Thursday, April 23
Dear New Westminster,
This week I am going to take a different approach in my letter, as I wanted to spend some time providing people with an update on the financial situation of both the city and TransLink. In the first few weeks of the crisis these organizations were heavily focused on adjusting services during the pandemic and ensuring that the organizations could operate in a safe way for both employees and residents. By the end of March it was becoming clear that both of these organizations would be faced with significant financial challenges because of the crisis. Responding to the emerging needs of the crisis has still been important and I am grateful for our strong staff team and my colleagues on council who have been able to focus on this work. This has allowed me some time to focus more of my attention to working on the financial sustainability of both the city and TransLink.
I am going to start with the good news. Over the past few weeks the city has been working on developing a plan to address our anticipated revenue shortfalls. We are not out of the woods yet, but I am feeling more comfortable that the plan that is being worked on will help guide our city through this crisis. Since the crisis, the city has lost recreation, casino, parking and conference revenues to name a few. Although we expect some of the lost revenues to eventually be recovered there is a significant portion that will just be lost. If you regularly follow our City Council, you will likely know we are not a fiscally conservative bunch, still I have been impressed on how the council team has understood the severity of the crisis and has been dedicated to work through these financial challenges. The result will be that many important projects will be put on pause and some service levels in the community will be temporarily reduced. Work on issues like climate change, affordable housing, sustainable transportation and reconciliation may be slowing down, but I know council will be eager to advance that work at the appropriate time. How we address those issues may be different post COVID-19, but I believe they will still be very important and relevant to our community. As we move out of the health crisis and start to think about recovery I think cities will also play a vital role to stimulate the economy. It is premature to be working on this now, but there will be a time when upper levels of government will be in a position to jump start stalled capital plans and partner with cities to build needed infrastructure.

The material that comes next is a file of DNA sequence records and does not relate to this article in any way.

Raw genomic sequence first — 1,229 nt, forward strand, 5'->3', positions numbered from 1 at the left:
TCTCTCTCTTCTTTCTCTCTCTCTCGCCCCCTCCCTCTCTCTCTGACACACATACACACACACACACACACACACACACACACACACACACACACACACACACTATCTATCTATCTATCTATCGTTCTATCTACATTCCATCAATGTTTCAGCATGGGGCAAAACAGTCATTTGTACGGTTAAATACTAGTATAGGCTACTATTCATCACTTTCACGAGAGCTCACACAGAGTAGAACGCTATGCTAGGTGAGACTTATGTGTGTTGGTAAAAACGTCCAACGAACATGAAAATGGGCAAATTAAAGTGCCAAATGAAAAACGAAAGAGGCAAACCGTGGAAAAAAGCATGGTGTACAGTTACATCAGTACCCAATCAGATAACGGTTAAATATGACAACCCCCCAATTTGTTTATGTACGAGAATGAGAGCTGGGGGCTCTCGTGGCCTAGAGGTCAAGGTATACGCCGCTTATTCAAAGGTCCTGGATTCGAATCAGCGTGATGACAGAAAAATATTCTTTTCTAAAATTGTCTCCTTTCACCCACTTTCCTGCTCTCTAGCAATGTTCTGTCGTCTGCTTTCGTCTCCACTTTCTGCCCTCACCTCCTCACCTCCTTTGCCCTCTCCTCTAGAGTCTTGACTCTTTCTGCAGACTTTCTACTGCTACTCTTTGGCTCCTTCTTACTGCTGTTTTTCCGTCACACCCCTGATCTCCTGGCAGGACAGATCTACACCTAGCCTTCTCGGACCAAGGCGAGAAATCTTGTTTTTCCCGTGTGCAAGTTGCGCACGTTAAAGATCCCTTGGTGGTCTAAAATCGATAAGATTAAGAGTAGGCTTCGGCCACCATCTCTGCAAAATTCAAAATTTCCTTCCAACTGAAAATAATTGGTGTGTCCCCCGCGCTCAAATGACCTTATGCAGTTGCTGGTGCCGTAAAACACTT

As folks have likely heard, the financial situation at TransLink is very serious. The operation of our transit system is very much dependent on transit fares and the gas tax. Both of these revenue sources have declined significantly during the crisis and TransLink is now losing $75 million a month. Although transit ridership is down, our transit system is still playing an important role providing transportation options to those delivering and in need of essential services. To address the financial shortfalls TransLink has had to make the difficult decision to reduce transit service. Even with these significant cuts, the agency will still see revenue shortfalls in excess of $40 million a month. Partnerships are going to be needed with the provincial and federal government to ensure our public transit systems can survive and be a part of the recovery from this crisis.
I know many people have been interested and worried about the financial challenges faced by cities and transit. I hope that this information gives some insight into the challenges and work that is being done to get through this. I am confident that both the city and TransLink will develop sustainable plans to work through the crisis, but it is not going to be easy. The services provided by local government are important to communities and it will be important that society advocates and continues to support the work local governments do in their communities.